Francis in Slovakia: For a while in September, Slovakia basked in a very different atmosphere from the one it has known for the past year and a half. The messages of unity and solidarity that Pope Francis sent out wherever he went seemed to affect many hearts in Slovakia.

Priests, Jesuits and nuns. The pope poked fun at all of them during his Slovakia visit Read more 

Largest in business: More than 500 companies filled out the questionnaire for the Largest in Business yearbook. The latest edition is available in our online shop.

We found out who the largest in business are in Slovakia Read more 

ELA in Bratislava: Slovakia’s capital is now officially the seat of an EU agency. The authority overseeing labour rules and tackling common labour market challenges, the European Labour Authority (ELA), officially moved to Bratislava this November.

Young EU agency officially moves to Bratislava. Expectations are high Read more 

Gerulata makes UNESCO list: A Roman military camp described by experts as a “small Rome” has become Bratislava’s first UNESCO World Heritage Site.​​ The Gerulata site in the Rusovce borough of the capital was officially included on the UN organisation’s list of globally significant sites at the end of July. It is the eighth such location in Slovakia.

Roman military camp in Bratislava makes UNESCO list Read more 

Never too late to learn Slovak: Eastern Europeans in the USA, who were commonly referred to as “Hunkies,” an ethnic slur used until the mid-20th century, wanted to secure a better future for their children; they had to raise them as Americans, not Slovak Americans. Many parents, therefore, decided to eschew Slovak in front of their offspring. Now, some of the “totally Americanised” old boys are giving Slovak a try.

Parents did not want them to speak Slovak, but “totally Americanised” old boys are giving it a try Read more 

The plan to make Slovakia a better country: The Recovery Plan that Slovakia sent to Brussels is not just about the short-term benefits that immediately impact people, but also about creating an environment that will benefit Slovakia in the long run, says Lívia Vašáková, who leads the reform team at the Government’s Office.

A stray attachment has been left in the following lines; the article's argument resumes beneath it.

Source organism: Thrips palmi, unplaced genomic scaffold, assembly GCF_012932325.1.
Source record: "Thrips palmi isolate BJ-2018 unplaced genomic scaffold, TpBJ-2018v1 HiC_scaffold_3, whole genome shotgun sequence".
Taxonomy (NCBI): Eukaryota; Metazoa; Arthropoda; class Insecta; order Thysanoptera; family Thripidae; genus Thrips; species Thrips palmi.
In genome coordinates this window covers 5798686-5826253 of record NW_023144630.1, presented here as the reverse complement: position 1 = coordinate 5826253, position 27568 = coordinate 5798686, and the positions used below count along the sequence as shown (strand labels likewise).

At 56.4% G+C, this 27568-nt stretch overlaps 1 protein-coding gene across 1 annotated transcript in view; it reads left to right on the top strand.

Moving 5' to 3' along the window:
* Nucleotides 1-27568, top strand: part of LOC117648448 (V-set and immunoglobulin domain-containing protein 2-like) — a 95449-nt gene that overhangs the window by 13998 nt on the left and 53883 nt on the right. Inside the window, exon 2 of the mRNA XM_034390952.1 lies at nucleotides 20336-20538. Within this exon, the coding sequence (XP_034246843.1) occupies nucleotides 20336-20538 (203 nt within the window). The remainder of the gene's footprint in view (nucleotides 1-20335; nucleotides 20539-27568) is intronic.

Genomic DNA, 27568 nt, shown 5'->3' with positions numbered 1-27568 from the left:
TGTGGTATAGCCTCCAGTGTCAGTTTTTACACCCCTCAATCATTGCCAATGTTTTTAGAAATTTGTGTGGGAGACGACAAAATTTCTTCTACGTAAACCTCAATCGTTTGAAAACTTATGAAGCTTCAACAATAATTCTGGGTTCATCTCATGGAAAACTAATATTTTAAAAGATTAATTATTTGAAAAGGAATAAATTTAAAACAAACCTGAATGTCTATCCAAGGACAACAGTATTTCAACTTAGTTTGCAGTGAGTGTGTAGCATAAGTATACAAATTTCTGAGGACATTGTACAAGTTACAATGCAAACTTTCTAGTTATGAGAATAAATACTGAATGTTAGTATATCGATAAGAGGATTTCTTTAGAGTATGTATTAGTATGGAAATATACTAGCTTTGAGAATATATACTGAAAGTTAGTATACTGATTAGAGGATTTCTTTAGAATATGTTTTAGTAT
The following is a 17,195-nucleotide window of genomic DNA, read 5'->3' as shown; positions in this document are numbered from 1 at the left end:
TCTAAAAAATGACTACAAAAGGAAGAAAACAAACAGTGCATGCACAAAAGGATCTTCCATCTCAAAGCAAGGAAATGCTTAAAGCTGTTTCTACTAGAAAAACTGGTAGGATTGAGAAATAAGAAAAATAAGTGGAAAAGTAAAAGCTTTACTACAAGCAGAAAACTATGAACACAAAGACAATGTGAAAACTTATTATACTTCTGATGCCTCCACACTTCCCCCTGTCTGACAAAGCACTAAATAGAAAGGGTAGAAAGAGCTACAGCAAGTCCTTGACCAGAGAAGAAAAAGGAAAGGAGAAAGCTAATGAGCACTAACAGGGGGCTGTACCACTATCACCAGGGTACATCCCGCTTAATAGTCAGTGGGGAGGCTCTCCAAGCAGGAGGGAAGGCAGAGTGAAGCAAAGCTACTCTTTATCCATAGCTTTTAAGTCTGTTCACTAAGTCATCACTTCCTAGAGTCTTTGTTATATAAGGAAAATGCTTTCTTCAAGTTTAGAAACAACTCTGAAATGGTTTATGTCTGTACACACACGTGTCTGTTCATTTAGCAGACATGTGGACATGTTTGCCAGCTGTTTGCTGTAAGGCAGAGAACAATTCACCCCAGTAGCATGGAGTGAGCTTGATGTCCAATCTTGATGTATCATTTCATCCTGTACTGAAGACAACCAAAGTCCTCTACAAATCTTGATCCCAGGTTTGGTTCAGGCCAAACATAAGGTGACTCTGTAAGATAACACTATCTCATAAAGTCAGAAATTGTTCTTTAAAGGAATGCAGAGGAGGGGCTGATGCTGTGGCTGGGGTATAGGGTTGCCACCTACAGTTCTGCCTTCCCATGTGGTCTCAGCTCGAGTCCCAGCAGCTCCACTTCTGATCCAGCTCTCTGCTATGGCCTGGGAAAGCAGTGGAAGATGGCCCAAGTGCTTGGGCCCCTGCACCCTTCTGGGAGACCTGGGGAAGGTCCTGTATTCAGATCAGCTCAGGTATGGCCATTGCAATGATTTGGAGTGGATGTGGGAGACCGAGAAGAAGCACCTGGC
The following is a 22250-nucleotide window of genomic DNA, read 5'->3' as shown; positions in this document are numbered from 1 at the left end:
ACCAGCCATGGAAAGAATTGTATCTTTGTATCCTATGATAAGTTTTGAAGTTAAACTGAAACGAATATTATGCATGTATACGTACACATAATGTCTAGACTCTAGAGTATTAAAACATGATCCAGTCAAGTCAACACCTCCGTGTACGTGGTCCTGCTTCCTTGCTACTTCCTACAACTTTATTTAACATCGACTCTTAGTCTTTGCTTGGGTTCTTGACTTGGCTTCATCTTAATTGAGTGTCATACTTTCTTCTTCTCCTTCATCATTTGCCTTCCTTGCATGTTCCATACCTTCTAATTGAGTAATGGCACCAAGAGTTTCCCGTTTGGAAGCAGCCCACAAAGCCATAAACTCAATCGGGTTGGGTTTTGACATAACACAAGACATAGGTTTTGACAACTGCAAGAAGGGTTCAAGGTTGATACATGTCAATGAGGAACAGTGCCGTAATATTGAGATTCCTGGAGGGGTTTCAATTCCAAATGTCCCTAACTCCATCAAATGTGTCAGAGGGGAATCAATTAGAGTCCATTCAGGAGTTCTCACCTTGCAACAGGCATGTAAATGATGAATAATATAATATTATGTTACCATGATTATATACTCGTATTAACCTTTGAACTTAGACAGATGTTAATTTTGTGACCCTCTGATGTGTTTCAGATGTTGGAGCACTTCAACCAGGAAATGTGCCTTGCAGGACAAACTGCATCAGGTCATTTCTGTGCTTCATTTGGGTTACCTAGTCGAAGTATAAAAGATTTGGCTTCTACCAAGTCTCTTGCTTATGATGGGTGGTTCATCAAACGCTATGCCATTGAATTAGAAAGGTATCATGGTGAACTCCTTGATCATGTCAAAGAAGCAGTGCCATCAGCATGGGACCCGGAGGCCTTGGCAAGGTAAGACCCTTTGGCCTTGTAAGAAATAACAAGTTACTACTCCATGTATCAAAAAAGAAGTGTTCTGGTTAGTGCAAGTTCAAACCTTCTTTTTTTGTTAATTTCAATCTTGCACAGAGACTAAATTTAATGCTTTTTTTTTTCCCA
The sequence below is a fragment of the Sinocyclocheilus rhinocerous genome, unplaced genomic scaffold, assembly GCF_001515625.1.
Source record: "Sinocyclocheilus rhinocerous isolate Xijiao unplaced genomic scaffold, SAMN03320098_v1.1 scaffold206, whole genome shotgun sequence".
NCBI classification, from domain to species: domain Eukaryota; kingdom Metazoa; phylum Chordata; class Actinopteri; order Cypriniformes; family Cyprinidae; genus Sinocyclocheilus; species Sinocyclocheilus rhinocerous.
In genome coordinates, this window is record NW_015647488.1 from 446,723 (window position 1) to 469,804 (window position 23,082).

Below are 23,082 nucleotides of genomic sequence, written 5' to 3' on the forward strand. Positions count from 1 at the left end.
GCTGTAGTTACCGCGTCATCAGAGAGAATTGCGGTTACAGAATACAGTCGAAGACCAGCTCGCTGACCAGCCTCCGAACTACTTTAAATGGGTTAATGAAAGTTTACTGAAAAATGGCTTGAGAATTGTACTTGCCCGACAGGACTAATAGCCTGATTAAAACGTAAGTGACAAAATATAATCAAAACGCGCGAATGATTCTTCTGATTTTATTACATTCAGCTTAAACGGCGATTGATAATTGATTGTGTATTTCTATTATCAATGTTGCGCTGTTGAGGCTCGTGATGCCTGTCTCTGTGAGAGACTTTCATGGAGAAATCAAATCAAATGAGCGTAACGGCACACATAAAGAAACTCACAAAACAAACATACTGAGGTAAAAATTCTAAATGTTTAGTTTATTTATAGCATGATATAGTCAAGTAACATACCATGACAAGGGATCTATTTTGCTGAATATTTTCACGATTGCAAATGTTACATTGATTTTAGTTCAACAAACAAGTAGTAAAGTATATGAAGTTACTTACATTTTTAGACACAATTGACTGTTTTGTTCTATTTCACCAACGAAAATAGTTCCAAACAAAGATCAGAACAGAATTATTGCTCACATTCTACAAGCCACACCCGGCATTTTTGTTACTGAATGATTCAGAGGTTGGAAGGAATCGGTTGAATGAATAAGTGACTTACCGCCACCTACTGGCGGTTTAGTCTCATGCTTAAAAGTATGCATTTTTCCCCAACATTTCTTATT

We knew the opposition to the reforms would be loud Read more 

Get to know the community: Established by a group of Irishmen, the Slovak Shamrocks GAA, Bratislava’s premier Gaelic football team, celebrated its tenth anniversary. Since their inception, the men’s and women's teams have actively promoted the quintessentially Irish sport of Gaelic football in Slovakia, continuing in their mission despite grappling with Covid-19 restrictions for close to a year.

Every Irish village has a Gaelic football team. So does Bratislava Read more 

Slovakia's 'tinfoil hat' punchline: Should we pity or fear those who see the world through the distorting lens of the conspiracy media, James Thomson asked in our opinion section.

Slovakia has its own 'tinfoil hat' punchline Read more 

Farewell to our friends:
Anca Dragu, a colleague and a friend, passed away in October. Slovakia was her home and she cared deeply about it while as a journalist she contributed to improving it as much as she could.

Russel Lunday, who died in California in March, was a valued colleague who spent numerous summers from the mid-2000s volunteering his time and editing skills at our newspaper.

You can check out The Slovak Spectator’s newsletters and manage your preferences directly on your profile page.

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The parallels between Russia’s approach to Ukraine and Hitler’s to Czechoslovakia in 1938 are uncanny.